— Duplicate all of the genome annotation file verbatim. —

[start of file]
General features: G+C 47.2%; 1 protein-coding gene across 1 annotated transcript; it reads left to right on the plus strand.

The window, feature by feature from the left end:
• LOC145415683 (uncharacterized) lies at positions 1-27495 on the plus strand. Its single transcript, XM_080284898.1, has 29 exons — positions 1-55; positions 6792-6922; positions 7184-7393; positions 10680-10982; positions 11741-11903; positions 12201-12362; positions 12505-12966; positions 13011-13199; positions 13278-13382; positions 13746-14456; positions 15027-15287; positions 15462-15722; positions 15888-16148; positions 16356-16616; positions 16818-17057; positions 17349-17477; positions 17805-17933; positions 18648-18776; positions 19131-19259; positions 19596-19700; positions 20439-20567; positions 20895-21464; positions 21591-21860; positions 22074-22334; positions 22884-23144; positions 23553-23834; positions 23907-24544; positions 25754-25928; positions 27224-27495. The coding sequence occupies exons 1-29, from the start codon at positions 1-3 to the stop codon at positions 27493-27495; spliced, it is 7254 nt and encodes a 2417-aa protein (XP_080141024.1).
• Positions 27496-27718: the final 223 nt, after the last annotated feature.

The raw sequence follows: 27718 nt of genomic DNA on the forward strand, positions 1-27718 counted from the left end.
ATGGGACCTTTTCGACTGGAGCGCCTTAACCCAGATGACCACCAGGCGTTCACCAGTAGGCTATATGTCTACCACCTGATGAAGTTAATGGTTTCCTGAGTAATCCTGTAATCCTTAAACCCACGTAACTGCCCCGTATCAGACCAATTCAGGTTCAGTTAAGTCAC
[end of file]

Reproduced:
General features: G+C 47.2%; 1 protein-coding gene across 1 annotated transcript; it reads left to right on the plus strand.

The window, feature by feature from the left end:
• LOC145415683 (uncharacterized) lies at positions 1-27495 on the plus strand. Its single transcript, XM_080284898.1, has 29 exons — positions 1-55; positions 6792-6922; positions 7184-7393; positions 10680-10982; positions 11741-11903; positions 12201-12362; positions 12505-12966; positions 13011-13199; positions 13278-13382; positions 13746-14456; positions 15027-15287; positions 15462-15722; positions 15888-16148; positions 16356-16616; positions 16818-17057; positions 17349-17477; positions 17805-17933; positions 18648-18776; positions 19131-19259; positions 19596-19700; positions 20439-20567; positions 20895-21464; positions 21591-21860; positions 22074-22334; positions 22884-23144; positions 23553-23834; positions 23907-24544; positions 25754-25928; positions 27224-27495. The coding sequence occupies exons 1-29, from the start codon at positions 1-3 to the stop codon at positions 27493-27495; spliced, it is 7254 nt and encodes a 2417-aa protein (XP_080141024.1).
• Positions 27496-27718: the final 223 nt, after the last annotated feature.

The raw sequence follows: 27718 nt of genomic DNA on the forward strand, positions 1-27718 counted from the left end.
ATGGGACCTTTTCGACTGGAGCGCCTTAACCCAGATGACCACCAGGCGTTCACCAGTAGGCTATATGTCTACCACCTGATGAAGTTAATGGTTTCCTGAGTAATCCTGTAATCCTTAAACCCACGTAACTGCCCCGTATCAGACCAATTCAGGTTCAGTTAAGTCAC